• thatscienceguy said on 29th January 2013, 8:18

        Wolff isn’t a 3rd or reserve driver. Just so we’re clear, she is several steps away from a race driver, realistically it’s not going to happen, it’s not her role.

        She’s a development driver. She goes up and down an airfield in a straight line, and does sim work developing the car. You need experience to do this (not necessarily out and out speed). If the team are happy with the feedback she’s providing, which would appear to be the case, then she’s the ideal person for the job. Her race results aren’t particularly relevant for the role she’s performing currently.

        The people who are realistic up and comers who have a chance for a race role are probably better off being in the feeder series racing and proving themselves against the competition, which won’t be the case in a development driver role.

  6. Kimi4WDC said on 29th January 2013, 4:22

    Crowd is insane at the end of that video. Would never be allowed in our “safe” world.
    Humanity will die of sterilisation before it get a chance to blow up itself :)

  7. Kimi4WDC said on 29th January 2013, 4:32

    COTD.

    It’s all pretty logical. Reason why there are not nearly (none, some would argue) as many female drivers is cause there are not enough of them at the lowest level. So your talent pool is VERY poor, girls with talents of Formula 1 drivers are most likely never gave racing a shot.

    Don’t get me wrong, some of current female racers are great drivers but there is a huge gap to be a very good one and there is only few of those. Now, very few of how many? When you think about how many males actually do racing and how many actually got talent to compete at the highest level you see what it is a jackpot to find a F1 material female driver.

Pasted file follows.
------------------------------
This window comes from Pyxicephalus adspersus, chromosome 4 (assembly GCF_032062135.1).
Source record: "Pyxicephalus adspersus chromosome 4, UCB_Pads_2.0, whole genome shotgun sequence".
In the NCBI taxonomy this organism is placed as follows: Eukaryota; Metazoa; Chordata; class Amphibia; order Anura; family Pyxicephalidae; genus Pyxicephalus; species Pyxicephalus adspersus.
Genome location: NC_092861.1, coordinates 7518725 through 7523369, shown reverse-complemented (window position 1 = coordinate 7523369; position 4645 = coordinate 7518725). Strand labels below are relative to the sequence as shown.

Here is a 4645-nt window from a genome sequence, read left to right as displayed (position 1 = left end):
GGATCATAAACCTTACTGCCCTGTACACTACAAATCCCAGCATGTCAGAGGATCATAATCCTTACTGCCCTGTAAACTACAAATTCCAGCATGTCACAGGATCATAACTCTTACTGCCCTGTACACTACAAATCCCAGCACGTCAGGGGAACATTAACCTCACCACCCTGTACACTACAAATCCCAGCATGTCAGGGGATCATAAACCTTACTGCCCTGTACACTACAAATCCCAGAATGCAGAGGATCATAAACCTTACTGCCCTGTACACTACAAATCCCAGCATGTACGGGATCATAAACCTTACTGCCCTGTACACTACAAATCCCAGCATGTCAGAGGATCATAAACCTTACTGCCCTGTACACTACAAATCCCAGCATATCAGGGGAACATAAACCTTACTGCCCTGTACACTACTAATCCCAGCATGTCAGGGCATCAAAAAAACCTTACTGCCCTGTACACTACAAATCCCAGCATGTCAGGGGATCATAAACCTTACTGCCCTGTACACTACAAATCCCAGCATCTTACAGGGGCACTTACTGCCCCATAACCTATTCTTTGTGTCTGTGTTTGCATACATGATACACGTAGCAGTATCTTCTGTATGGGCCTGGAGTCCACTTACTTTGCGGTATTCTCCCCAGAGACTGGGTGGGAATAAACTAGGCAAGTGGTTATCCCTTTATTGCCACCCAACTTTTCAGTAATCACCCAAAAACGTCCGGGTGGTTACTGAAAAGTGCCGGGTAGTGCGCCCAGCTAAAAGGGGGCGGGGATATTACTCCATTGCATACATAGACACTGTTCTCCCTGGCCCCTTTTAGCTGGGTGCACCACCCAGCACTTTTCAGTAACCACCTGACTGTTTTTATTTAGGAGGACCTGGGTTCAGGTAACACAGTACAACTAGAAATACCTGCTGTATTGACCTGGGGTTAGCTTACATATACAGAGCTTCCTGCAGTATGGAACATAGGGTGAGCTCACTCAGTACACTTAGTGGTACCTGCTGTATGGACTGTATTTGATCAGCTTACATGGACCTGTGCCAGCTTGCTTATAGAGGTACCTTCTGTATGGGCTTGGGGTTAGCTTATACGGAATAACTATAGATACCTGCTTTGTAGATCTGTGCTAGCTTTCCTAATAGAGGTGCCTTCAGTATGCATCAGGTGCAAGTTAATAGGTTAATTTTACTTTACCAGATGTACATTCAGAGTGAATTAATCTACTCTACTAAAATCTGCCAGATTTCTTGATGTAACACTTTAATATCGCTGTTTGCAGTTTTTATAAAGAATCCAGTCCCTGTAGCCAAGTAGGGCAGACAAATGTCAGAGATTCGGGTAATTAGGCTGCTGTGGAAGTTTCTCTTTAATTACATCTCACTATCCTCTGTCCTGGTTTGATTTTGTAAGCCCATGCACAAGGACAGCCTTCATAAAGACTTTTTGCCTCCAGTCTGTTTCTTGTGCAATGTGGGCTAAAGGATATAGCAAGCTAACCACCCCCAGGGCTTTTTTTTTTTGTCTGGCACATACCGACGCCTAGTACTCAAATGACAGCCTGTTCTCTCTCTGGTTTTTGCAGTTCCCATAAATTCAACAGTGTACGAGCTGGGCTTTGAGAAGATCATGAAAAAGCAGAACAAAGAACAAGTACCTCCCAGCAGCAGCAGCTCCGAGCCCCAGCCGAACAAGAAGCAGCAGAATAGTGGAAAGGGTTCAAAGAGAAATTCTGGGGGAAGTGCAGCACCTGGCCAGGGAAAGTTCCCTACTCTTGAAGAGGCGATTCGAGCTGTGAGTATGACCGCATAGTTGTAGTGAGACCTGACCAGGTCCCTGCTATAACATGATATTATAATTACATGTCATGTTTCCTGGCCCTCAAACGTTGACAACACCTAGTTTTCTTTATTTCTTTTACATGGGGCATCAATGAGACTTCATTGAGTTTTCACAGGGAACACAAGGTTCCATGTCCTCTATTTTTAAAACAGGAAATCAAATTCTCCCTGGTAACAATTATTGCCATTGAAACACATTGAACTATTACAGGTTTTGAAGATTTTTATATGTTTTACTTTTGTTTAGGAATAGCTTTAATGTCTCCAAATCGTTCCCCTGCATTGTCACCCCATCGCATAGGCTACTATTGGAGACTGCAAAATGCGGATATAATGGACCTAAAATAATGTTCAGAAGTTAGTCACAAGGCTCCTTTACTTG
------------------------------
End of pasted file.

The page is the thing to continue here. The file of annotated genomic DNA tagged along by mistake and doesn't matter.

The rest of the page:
But with this tendency of pay drivers, it will only take few more years until F1 will be filled with guys and girls who were finishing 5-15th in their previous Championships/Formulas while winners are paying out their mortgages as mechanics.

    • Alex Brown (@splittimes) said on 29th January 2013, 8:21

      From what I’ve read and heard (but not personal experience) there are fairly equal numbers of boys and girls in karting, but things start to change in the ‘teens, were (in all sports) girls become less interested whilst boys continue. I don’t know if this is true. If it is, I would question the age ranges of drivers in lower formulae. There seems little room for anyone in their mid to late twenties entering GP3 or GP2, or lower (I won’t mention British F3 right now). If there were more flexibility in this area it would allow for girls to find their focus at a later age.

      I also remember hearing that the FIA were introducing a special racing series just for women. If this is true, its not exactly promoting equal opportunities, is it? Sounds more like condescending pacification to me. And a bit of an insult.

      • Drop Valencia! said on 31st January 2013, 10:28

        Not really, there is fairly clear evidence that there is a physiological difference, is womens Tennis condecending and sexist? I would love to have a Female F1, ran in conjuction with the Mens, more racing, and would be very interesting!

  8. Prisoner Monkeys (@prisoner-monkeys) said on 29th January 2013, 4:47

    “Roy Nissany, son of ex-Jordan and Minardi Formula 1 test driver Chanoch, will compete in the new European Formula 3 Championship this season.”

    Ah, Chanoch Nissany. Quite possibly the most obscure and, frankly, one of the most embarrassing drivers ever to sit in a Formula 1 car.